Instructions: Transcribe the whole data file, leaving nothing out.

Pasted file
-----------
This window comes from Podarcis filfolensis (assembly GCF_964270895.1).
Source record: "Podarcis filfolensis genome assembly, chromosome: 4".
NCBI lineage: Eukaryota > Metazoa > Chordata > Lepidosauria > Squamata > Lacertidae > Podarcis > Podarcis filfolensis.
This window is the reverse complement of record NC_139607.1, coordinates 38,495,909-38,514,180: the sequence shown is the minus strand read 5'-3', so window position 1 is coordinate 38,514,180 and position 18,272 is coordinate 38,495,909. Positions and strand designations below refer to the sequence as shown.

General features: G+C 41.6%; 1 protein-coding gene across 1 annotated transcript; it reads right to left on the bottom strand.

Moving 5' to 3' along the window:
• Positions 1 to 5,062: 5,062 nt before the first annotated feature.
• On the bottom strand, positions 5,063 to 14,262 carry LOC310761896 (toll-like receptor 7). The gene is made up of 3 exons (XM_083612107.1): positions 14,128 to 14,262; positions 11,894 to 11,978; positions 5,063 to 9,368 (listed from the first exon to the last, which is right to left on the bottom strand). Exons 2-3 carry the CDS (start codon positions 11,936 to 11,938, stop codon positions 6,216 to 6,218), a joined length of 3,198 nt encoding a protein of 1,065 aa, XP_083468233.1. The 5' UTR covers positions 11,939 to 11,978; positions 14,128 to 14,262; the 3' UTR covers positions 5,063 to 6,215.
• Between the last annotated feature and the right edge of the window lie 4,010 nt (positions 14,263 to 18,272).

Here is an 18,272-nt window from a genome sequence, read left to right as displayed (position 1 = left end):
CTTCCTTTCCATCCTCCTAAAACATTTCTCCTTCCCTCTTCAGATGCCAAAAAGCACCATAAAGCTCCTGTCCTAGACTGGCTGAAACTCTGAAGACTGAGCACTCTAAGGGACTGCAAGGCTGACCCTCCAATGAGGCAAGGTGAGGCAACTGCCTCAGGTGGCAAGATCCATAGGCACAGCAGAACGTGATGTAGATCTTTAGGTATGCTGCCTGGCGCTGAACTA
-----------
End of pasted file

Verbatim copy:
This window comes from Podarcis filfolensis (assembly GCF_964270895.1).
Source record: "Podarcis filfolensis genome assembly, chromosome: 4".
NCBI lineage: Eukaryota > Metazoa > Chordata > Lepidosauria > Squamata > Lacertidae > Podarcis > Podarcis filfolensis.
This window is the reverse complement of record NC_139607.1, coordinates 38,495,909-38,514,180: the sequence shown is the minus strand read 5'-3', so window position 1 is coordinate 38,514,180 and position 18,272 is coordinate 38,495,909. Positions and strand designations below refer to the sequence as shown.

General features: G+C 41.6%; 1 protein-coding gene across 1 annotated transcript; it reads right to left on the bottom strand.

Moving 5' to 3' along the window:
• Positions 1 to 5,062: 5,062 nt before the first annotated feature.
• On the bottom strand, positions 5,063 to 14,262 carry LOC310761896 (toll-like receptor 7). The gene is made up of 3 exons (XM_083612107.1): positions 14,128 to 14,262; positions 11,894 to 11,978; positions 5,063 to 9,368 (listed from the first exon to the last, which is right to left on the bottom strand). Exons 2-3 carry the CDS (start codon positions 11,936 to 11,938, stop codon positions 6,216 to 6,218), a joined length of 3,198 nt encoding a protein of 1,065 aa, XP_083468233.1. The 5' UTR covers positions 11,939 to 11,978; positions 14,128 to 14,262; the 3' UTR covers positions 5,063 to 6,215.
• Between the last annotated feature and the right edge of the window lie 4,010 nt (positions 14,263 to 18,272).

Here is an 18,272-nt window from a genome sequence, read left to right as displayed (position 1 = left end):
CTTCCTTTCCATCCTCCTAAAACATTTCTCCTTCCCTCTTCAGATGCCAAAAAGCACCATAAAGCTCCTGTCCTAGACTGGCTGAAACTCTGAAGACTGAGCACTCTAAGGGACTGCAAGGCTGACCCTCCAATGAGGCAAGGTGAGGCAACTGCCTCAGGTGGCAAGATCCATAGGCACAGCAGAACGTGATGTAGATCTTTAGGTATGCTGCCTGGCGCTGAACTA